We’re a group of students (and one instructor) participating in a Gender Studies course at Indiana University-Bloomington. The blog is a companion to the course, wherein we work out ideas, explore concepts, and link to points of dialogue and interest pertinent to our in-class conversations.

The course itself, taught by Hilary Malatino, seeks to help undergraduate students develop a working knowledge of the historical and contemporary debates regarding both how to understand the constitution of what it means to be male or female, masculine or feminine, queer or straight, trans or cis-gendered and why these differential understandings matter. Given that these debates have taken place within, between, and across medical, scientific, legal, political, and academic spaces, we draw on a diverse and interdisciplinary literature base in order to develop and deepen our understanding of sex and gender difference.

Here are some threads of inquiry that guide us in our explorations. Each of these has a corresponding keyword tag, to help sort through blog posts more systematically.

  • Troubling Bio-Logics looks specifically at medico-scientific and psychological models of understanding sex and gender difference, examining these models in terms of their investment in the socio-political regulation and maintenance of human populations;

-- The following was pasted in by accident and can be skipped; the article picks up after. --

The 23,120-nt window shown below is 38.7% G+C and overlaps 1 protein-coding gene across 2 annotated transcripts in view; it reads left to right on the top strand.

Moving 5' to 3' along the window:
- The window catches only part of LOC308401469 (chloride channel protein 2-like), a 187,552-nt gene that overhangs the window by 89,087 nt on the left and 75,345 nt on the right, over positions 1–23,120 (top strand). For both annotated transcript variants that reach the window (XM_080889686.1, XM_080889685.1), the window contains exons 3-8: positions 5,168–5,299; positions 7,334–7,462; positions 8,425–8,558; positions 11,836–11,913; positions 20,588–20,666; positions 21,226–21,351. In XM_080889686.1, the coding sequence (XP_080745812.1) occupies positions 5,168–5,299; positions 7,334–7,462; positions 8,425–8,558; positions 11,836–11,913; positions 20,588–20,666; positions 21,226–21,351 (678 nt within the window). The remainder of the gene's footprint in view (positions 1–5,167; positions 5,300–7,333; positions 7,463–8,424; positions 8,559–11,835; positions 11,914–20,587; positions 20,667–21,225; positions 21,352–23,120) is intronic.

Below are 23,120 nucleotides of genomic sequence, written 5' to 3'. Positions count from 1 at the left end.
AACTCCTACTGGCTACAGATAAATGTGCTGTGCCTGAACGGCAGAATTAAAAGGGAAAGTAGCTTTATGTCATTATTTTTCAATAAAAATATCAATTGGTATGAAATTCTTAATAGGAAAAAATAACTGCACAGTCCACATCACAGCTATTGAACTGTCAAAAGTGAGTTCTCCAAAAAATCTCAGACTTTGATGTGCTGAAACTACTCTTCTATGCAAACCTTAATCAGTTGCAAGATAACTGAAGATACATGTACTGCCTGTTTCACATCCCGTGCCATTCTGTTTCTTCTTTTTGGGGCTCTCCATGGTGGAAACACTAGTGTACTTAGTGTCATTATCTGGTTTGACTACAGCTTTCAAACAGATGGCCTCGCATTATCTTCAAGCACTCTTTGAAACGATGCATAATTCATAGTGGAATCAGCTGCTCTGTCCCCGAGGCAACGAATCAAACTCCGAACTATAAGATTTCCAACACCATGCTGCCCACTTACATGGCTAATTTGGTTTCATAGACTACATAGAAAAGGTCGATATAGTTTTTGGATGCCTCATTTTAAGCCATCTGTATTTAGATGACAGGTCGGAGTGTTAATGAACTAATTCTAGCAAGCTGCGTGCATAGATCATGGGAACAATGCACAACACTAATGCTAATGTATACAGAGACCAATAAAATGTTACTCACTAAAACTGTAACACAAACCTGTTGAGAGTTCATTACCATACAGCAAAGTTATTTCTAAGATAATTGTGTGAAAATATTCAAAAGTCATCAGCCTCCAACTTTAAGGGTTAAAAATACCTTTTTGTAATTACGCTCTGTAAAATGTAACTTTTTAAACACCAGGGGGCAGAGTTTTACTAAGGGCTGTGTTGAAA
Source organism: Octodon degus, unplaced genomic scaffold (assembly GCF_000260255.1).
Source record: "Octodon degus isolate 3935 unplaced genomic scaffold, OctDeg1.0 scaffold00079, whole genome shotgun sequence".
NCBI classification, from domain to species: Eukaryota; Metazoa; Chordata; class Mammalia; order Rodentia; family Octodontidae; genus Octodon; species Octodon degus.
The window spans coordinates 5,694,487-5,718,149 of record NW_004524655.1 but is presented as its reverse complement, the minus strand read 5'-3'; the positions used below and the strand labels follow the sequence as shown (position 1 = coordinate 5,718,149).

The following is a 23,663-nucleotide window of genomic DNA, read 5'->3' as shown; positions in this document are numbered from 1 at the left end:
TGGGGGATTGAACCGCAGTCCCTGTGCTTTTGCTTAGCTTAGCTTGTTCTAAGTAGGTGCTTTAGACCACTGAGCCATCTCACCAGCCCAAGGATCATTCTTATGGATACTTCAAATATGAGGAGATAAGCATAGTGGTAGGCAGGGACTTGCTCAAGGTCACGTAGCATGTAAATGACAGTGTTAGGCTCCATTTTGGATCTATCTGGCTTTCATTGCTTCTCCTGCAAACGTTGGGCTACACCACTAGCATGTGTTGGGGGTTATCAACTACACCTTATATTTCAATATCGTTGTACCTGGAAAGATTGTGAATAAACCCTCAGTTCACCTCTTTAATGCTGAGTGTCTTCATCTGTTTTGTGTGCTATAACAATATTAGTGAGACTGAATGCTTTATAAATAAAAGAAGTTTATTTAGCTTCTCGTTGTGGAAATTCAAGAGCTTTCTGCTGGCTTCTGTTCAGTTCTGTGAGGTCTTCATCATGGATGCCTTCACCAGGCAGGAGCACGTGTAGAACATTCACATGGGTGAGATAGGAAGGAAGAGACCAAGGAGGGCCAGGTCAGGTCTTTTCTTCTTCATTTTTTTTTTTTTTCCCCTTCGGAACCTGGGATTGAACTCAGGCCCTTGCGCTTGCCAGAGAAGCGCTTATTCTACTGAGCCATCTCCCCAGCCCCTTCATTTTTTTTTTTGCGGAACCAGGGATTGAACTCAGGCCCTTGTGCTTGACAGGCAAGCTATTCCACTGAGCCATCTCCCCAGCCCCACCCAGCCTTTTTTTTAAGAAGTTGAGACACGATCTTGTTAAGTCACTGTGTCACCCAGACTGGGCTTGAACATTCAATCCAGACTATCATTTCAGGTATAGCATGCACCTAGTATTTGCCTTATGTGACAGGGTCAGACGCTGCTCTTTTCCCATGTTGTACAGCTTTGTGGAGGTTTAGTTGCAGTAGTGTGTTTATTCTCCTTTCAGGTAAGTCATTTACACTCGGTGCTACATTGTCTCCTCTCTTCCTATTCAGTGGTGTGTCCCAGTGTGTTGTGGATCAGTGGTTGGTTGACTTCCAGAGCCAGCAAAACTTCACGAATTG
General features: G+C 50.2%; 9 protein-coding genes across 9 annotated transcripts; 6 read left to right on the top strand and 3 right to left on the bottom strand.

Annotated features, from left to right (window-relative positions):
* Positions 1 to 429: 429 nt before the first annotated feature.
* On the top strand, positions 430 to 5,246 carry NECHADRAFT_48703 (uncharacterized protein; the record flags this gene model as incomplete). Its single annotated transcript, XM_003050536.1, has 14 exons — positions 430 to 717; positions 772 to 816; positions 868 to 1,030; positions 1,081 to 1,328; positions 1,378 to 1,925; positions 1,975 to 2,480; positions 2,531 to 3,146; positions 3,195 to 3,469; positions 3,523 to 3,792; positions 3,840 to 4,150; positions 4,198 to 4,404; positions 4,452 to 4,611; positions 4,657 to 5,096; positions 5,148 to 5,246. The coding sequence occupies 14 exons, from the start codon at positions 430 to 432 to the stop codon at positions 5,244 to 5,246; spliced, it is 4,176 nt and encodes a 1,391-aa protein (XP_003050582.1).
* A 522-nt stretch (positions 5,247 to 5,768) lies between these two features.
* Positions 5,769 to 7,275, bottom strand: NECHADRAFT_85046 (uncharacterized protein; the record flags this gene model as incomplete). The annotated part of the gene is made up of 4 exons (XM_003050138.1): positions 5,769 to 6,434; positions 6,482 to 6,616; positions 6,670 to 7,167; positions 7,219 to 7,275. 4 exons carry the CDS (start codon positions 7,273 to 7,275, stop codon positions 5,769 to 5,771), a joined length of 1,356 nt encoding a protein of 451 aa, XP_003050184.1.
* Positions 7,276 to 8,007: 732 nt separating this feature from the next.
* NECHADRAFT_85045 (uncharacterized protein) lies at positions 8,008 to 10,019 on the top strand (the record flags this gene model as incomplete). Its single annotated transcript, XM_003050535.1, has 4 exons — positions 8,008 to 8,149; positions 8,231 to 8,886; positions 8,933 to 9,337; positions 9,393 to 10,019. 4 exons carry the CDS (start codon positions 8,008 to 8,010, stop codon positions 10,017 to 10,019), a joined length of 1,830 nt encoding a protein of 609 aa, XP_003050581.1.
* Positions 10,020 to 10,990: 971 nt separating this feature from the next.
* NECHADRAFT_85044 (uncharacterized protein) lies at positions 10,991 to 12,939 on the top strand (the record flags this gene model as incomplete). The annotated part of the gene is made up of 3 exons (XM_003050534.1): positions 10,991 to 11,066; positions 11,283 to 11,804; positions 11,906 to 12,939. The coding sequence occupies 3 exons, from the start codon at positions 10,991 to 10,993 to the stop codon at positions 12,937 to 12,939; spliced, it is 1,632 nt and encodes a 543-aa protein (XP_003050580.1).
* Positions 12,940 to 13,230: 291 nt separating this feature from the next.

• Essentialism and Constructivism examines the development of and tensions between two of the most popular and widespread theoretical approaches to understanding sex and gender difference, paying attention the ways in which debates engendered by these often clashing understandings travel between philosophy, biological science medical practice, and queer and feminist theory and activism;
  • Medicalization and Pathology addresses the interactions of sexology, feminism, LGBT communities, and lived experiences of pathology;
  • Embodied Specificities utilizes the prior course thematics to focus in on issues pertaining specifically to trans and intersex experiences, communities, and political mobilizations;
  • Beyond Binaries looks at some promising current frameworks that offer alternative, complex, and subtle modes of understanding sex and gender difference that move us well beyond the binary models that so deeply structure conventional or ‘common-sense’ understandings of sex, gender, and sexuality.

Have a look around and let us know what you think!
Sincerely,
the students and instructor of GNDR 335 Fall 2011

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